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From "Antonio Gallardo" <agalla...@agsoftware.dnsalias.com>
Subject Re: Coding style question: backwards null checks
Date Fri, 07 Mar 2003 14:39:54 GMT
Good point. I was asked myself why they used this construction. Nice answer.

I think it can be changed too.

Antonio Gallardo

> Hi,
>
> Quick question.  Why do people put null checks backwards:
>
>   if ( null != this.inputSource ) {
>
> IMHO it is harder to read than
>
>   if ( this.inputSource != null ) {
>
> and means exactly the same thing.
>
>
> I think this is a throwback from the days of C, where swapping the
> conditions was a handy way to avoid =/== bugs like:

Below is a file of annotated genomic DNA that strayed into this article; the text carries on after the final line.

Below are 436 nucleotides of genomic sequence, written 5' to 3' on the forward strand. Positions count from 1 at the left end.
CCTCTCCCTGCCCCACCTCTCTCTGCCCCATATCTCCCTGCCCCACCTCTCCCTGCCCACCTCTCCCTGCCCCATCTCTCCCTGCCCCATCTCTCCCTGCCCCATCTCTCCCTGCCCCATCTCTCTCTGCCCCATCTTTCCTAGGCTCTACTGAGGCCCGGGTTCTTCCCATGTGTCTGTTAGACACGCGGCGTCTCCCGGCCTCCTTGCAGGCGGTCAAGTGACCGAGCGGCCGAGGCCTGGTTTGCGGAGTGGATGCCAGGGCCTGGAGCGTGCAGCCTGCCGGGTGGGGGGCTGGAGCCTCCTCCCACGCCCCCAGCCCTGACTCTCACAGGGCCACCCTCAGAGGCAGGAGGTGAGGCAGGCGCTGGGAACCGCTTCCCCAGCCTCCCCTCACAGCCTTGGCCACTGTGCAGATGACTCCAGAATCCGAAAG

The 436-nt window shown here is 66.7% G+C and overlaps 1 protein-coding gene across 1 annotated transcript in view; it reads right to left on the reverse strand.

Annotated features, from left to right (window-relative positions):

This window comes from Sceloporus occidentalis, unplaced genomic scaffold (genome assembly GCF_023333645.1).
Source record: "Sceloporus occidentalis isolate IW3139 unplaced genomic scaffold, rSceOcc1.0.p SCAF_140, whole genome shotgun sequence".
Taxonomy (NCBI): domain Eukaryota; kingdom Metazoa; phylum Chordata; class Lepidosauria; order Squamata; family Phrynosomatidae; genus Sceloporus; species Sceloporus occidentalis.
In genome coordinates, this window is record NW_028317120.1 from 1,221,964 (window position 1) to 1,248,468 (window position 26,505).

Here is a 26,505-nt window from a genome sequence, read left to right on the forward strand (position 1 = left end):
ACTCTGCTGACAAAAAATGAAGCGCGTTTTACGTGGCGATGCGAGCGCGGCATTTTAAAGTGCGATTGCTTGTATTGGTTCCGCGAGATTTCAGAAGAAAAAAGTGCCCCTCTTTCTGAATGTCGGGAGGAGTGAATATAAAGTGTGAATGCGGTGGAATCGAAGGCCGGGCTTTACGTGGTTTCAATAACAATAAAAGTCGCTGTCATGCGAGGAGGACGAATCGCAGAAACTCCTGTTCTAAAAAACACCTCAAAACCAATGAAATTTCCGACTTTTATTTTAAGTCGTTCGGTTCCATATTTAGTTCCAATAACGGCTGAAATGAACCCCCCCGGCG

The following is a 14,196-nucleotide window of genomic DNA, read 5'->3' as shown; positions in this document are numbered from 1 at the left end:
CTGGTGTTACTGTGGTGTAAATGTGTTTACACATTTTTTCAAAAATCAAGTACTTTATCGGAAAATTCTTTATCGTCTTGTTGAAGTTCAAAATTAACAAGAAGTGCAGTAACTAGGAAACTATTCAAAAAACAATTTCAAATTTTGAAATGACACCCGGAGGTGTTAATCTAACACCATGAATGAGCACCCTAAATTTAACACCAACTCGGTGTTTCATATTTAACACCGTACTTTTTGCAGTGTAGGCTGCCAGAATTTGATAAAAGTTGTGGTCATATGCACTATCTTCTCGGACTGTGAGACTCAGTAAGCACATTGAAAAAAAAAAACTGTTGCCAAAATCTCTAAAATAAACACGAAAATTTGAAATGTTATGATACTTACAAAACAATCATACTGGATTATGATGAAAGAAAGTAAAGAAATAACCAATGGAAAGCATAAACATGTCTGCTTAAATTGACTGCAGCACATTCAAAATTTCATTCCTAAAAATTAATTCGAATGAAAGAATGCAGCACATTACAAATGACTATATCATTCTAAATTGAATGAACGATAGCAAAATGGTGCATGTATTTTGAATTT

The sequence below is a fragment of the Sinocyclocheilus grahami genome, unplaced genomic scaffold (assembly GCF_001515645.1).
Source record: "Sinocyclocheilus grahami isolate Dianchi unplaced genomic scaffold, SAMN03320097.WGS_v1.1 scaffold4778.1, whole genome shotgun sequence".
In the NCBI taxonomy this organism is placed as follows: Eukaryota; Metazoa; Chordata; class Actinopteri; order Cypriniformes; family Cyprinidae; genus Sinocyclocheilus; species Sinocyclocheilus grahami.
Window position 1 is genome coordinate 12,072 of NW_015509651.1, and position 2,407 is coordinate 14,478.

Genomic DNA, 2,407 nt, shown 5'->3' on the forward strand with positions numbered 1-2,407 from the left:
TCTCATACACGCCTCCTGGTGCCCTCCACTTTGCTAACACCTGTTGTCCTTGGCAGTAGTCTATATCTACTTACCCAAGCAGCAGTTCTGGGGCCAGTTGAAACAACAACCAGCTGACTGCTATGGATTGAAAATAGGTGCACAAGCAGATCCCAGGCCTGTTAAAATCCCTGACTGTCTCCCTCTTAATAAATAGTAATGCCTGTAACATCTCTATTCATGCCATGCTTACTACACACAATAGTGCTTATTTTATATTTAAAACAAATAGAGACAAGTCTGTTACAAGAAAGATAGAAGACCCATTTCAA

>
>   if ( this.inputSource = null ) {
>
> But in Java, the compiler catches this error:
>
> Found 1 semantic error compiling "Test.java":
>
>     10.                 if (inputSource = null) {
>                             <---------------->
> *** Error: The type of this expression, "Source", is not boolean.
>
>
> So is there any other reason for this?  Can I do a massive grep for
> 'null !=' and change these?
>
>
> --Jeff




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